Decreased mental status is a visual indicator of hypoxia, hemorrhage, or CNS injury. In penetrating trauma, this indicates a significant injury and need for immediate resuscitation.

3.Pulse

Palpating a carotid pulse is the fastest way to estimate the blood pressure. A thready carotid pulse indicates hemorrhagic shock and need for immediate resuscitation.

Rule #1: If any 1 of these 3 factors exist in a Penetrating Mass Casualty Incident, the patient is a Red tag needing immediate resuscitation.

Rule #2 If any 1 of these 3 factors present later in an orange or yellow or even green tag, the patient is upgraded to a Red tag needing immediate resuscitation.

As emergency physicians, we learn how to visually identify sick patients. The first three factors are an efficient use of known medical physical exam findings obtained in seconds using two visual and one tactile physical exam finding. These factors can be easily identified by those with minimal to extensive medical expertise. In conjunction, these three factors rapidly identify red tags and can differentiate black tags (pulseless victims), without sacrificing gray tags (apneic with a pulse).

Applied Ballistics and Wound Estimation

Using the first three criteria, dying patients can be rapidly identified. What about the rest of the red tags that are going to die next in the Golden Hour? Who will be next to die?

We typically use imaging to give us information, then take an educated guess on that time period. In an MCI, that is impossible. Stratifying patients by imaging would result in numerous deaths as time used in imaging deducts time away from resuscitation.

The solution to the question of what is the time-until-death of a patient is found in factors 4-8 of the Menes Triage Method, under the Applied Ballistics and Wound Estimation (ABWE) section. This uses your sight to make the rapid judgment call. In ABWE, the penetrating object can be a knife, shrapnel or bullet, so the information here can be used widely for triaging a range of penetrating trauma.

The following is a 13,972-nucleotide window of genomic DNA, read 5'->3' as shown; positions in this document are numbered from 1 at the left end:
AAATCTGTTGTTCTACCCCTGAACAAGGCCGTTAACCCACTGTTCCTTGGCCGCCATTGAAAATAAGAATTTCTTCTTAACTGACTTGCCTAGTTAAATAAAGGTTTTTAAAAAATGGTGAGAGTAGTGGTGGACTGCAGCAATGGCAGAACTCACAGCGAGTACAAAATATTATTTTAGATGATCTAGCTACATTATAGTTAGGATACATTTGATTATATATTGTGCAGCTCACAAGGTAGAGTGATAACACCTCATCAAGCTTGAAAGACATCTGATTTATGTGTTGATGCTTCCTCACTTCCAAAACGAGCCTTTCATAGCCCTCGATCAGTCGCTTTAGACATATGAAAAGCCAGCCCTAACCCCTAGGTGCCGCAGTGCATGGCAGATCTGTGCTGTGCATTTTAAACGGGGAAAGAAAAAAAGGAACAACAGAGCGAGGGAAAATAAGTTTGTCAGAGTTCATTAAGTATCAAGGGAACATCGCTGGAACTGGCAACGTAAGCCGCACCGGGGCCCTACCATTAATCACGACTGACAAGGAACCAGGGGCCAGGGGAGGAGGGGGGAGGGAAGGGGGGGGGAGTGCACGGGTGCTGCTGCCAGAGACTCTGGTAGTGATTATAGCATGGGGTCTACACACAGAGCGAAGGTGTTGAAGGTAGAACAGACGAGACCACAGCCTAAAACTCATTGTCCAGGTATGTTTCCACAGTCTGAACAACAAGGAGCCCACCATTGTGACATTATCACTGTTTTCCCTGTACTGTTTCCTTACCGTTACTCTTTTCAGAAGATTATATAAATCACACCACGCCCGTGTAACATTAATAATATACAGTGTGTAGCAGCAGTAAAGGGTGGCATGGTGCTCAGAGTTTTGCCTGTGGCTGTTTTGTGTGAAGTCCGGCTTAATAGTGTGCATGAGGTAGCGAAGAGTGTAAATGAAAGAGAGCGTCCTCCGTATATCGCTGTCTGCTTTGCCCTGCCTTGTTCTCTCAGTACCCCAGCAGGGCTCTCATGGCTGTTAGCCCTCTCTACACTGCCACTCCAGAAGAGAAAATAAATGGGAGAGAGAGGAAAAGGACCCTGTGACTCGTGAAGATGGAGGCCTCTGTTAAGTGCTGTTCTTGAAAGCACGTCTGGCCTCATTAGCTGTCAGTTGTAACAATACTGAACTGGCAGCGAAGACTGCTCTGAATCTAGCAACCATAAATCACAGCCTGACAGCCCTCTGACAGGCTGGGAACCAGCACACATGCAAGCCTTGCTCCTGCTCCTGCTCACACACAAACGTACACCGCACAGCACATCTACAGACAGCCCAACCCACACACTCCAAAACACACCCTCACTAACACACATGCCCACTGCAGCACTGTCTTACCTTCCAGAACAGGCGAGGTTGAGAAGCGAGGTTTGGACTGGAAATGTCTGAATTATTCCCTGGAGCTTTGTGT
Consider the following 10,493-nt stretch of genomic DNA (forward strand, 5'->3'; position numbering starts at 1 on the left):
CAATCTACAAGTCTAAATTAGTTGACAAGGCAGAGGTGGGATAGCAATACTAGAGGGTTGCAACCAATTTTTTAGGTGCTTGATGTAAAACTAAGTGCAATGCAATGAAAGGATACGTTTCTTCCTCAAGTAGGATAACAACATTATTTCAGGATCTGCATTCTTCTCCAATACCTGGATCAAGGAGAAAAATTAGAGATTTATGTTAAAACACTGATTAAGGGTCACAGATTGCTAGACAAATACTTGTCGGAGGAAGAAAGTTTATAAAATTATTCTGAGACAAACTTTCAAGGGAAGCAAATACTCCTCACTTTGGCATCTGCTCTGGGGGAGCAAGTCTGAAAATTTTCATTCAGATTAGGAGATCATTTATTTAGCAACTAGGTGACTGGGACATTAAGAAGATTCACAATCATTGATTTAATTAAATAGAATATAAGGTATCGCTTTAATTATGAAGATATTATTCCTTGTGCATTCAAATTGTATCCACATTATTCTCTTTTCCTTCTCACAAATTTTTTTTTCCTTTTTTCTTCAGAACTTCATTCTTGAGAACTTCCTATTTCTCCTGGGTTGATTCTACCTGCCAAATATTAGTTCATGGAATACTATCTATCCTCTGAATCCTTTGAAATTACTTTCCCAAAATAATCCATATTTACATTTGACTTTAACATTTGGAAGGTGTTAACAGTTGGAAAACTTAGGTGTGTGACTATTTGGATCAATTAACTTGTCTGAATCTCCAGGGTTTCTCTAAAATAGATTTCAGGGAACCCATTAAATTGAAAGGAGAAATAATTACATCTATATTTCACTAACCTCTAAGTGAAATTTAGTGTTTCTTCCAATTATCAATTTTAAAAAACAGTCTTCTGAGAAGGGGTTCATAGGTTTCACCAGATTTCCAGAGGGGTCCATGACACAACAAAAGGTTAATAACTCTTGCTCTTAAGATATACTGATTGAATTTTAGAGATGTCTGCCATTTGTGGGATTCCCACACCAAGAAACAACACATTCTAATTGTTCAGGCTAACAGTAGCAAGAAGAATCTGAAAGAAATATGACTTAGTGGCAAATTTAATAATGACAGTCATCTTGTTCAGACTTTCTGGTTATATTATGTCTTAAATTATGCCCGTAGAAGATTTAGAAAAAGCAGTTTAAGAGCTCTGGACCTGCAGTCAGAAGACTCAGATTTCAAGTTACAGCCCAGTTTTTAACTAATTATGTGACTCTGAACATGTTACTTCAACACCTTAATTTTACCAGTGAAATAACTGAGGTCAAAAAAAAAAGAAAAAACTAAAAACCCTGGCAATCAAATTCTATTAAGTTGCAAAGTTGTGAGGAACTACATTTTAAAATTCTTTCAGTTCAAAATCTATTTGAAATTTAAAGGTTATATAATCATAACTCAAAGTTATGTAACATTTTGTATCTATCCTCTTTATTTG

4.Trajectory

As a bullet enters the body, the bullet leaves a permanent and temporary cavity in its wake. The trajectory of this cavity is normally found by imaging, a luxury in a MCI. Trajectory of the bullet is essential for estimating the linear path of the permanent and temporary cavities.

There were dozens of bodies from the weekend packed into the Wayne County Coroner’s office. coroner’s office. In the room was a detective from Detroit Police Homicide, the coroner and a newly minted ER resident. In seconds, the coroner immediately identified the gunshot wounds, left axillary, right flank above the hip in the first body. He pulled out a long wooden dowel and pushed it through the left axillary wound. Effortlessly it slid in an inferior angle and exited out of the GSW above the right hip. The homicide detective commented how the trajectory of the bullet matched the victim’s orientation to the shooter.